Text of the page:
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ISBN 0-553-11829-3
Bantam edition | 1978
Novel - $1.95 (in 1978, that is)

Meet Chris Boyd -- teenage nurd

So begins the back cover blurb's attempt at selling Confessions of a Teenage Baboon. I bought it second hand from a Salvation Army, and just the "nurd" alone would have been enough, whether it cost me twenty five cents or not. Published 1977, by Paul Zindel, it is a slim paperback decorated with what seem like promises of wacky, young adult adventures. "This is a warning to any kid with a heart condition. What I'm going to confess to you is so mindboggling that it may haunt you for the rest of your life", quotes the front cover, underneath the image of a short boy hiding inside an overcoat. Well, kids, you better believe that Paul Zindel makes good on that promise. Teenage Baboon is not light reading.

Teenage Baboon is narrated by 16 year old Chris Boyd, and takes place in the fictional Staten Island neighborhood of Oakwood Kills (based on Oakwood Heights?). He begins his story with the usual Zindel funny business -- for example, he describes Staten Island as a "detached retinae". Then he goes on to tell us about his mother, a shoplifting neurotic of a nurse named Helen. Rather pathetically, she never steals anything too valuable. She's more of the sort who will sneak away cans of soup or packs of gum. She and Chris move around a lot because Helen serves as an live-in aide to the sick, the elderly, and the occasional newborn baby.

Helen is clearly not all there, to the extent that she forces Chris to pee in a milk bottle so that "he doesn't get in the way" of the families she looks after. Chris's father walked out on her, and all that's left is his overcoat. Chris himself is rather pathetic. He doesn't take care of himself, and is a spineless wimp in front of his mother. He lives in the shadow of his father, who's been long gone and didn't seem to mind leaving his son with a flake.

The events in the book happened when Chris was 15, after Chris and his mother moved into the Dipardi household to take care of the ailing Carmelita. She's very old and very much dying, but the book doesn't make her into a wisdom spouting earth mother.

No, that role is given to her son, who at first glance is nothing more than an oily lowlife. Lloyd Dipardi is 30 years old and still lives at home. When Chris first meets him, he's drinking Wild Turkey bourbon in the kitchen. He spends lots of money buying stereo equipment and beer for the local teenagers. As a matter of fact, one of the teens is with him, and Lloyd bosses the boy around as if he were a servant. Lloyd's first line of dialogue is, "I was supposed to work, but I decided to get loaded for the occasion."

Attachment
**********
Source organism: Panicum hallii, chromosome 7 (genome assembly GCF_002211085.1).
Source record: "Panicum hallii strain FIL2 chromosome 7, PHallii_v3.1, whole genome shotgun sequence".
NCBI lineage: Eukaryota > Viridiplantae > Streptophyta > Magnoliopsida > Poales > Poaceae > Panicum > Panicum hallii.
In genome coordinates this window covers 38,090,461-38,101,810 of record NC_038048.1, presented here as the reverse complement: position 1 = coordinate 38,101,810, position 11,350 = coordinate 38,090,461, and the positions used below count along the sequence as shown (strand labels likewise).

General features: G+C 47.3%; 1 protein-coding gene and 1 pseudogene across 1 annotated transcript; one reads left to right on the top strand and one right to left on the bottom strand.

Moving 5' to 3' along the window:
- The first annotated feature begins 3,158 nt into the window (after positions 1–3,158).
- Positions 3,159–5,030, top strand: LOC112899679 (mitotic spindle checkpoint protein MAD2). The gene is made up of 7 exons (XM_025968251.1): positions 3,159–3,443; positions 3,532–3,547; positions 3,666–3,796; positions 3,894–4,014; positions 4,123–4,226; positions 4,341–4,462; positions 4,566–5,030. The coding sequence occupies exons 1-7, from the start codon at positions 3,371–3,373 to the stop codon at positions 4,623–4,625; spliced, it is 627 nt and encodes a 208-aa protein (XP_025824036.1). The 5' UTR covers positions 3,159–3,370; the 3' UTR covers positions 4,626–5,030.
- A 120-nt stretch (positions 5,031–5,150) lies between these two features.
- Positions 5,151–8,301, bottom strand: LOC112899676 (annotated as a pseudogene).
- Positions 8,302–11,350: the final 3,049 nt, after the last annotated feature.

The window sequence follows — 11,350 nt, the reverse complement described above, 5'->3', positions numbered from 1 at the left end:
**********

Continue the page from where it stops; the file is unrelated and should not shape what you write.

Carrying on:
Lloyd is truly the tragic hero of Teenage Baboon. For half the book, he comes across as a jackass, a greasy dock worker with a violent streak who bullies the teenagers he surronds himself with (fortunately, it doesn't occur to Zindel to work the pedophilia angle). He's cruel to Chris, making fun of him for not having any friends, calling him retarded and a loser. Then he and Chris have a heart-to-heart after Chris is forced into helping him commit insurance fraud. He somehow becomes sympathetic.

No, really, Don't laugh.

The book ends similarly to the last few chapers of The Pigman: with a massive party full of drunken teenagers, and with a body count. I don't want to give the climax away, but suffice to say that it's very harsh, violent, and depressing. I guess "emotionally harrowing" sums it up.

Teenage Baboon, like many of Zindel's books, catches your attention via its superficial quirkiness, then drags you into a story that is cathartic and sometimes painful to read about. Unlike the others, however, Teenage Baboon is fairly depressing throughout, with only the first chapter providing any real levity. The Pigman had banter between the two narrators and scenes of real joy, while Teenage Baboon has kids and adults getting beaten and nearly everyone getting wasted in one form or another.

Only Chris and Lloyd have any depth; the climax is a little rushed; sometimes the characters seem like props to which Zindel can attach lines of dialogue. It's not the best young adult novel out there. I guess what I like about it is how honest it is. It's not subtle with its message, but what would be the point in that? When Lloyd grabs Chris and screams at him, he's applying a zen slap to both Chris and the reader: shape up or you won't survive. Subtlety would just soften the impact.

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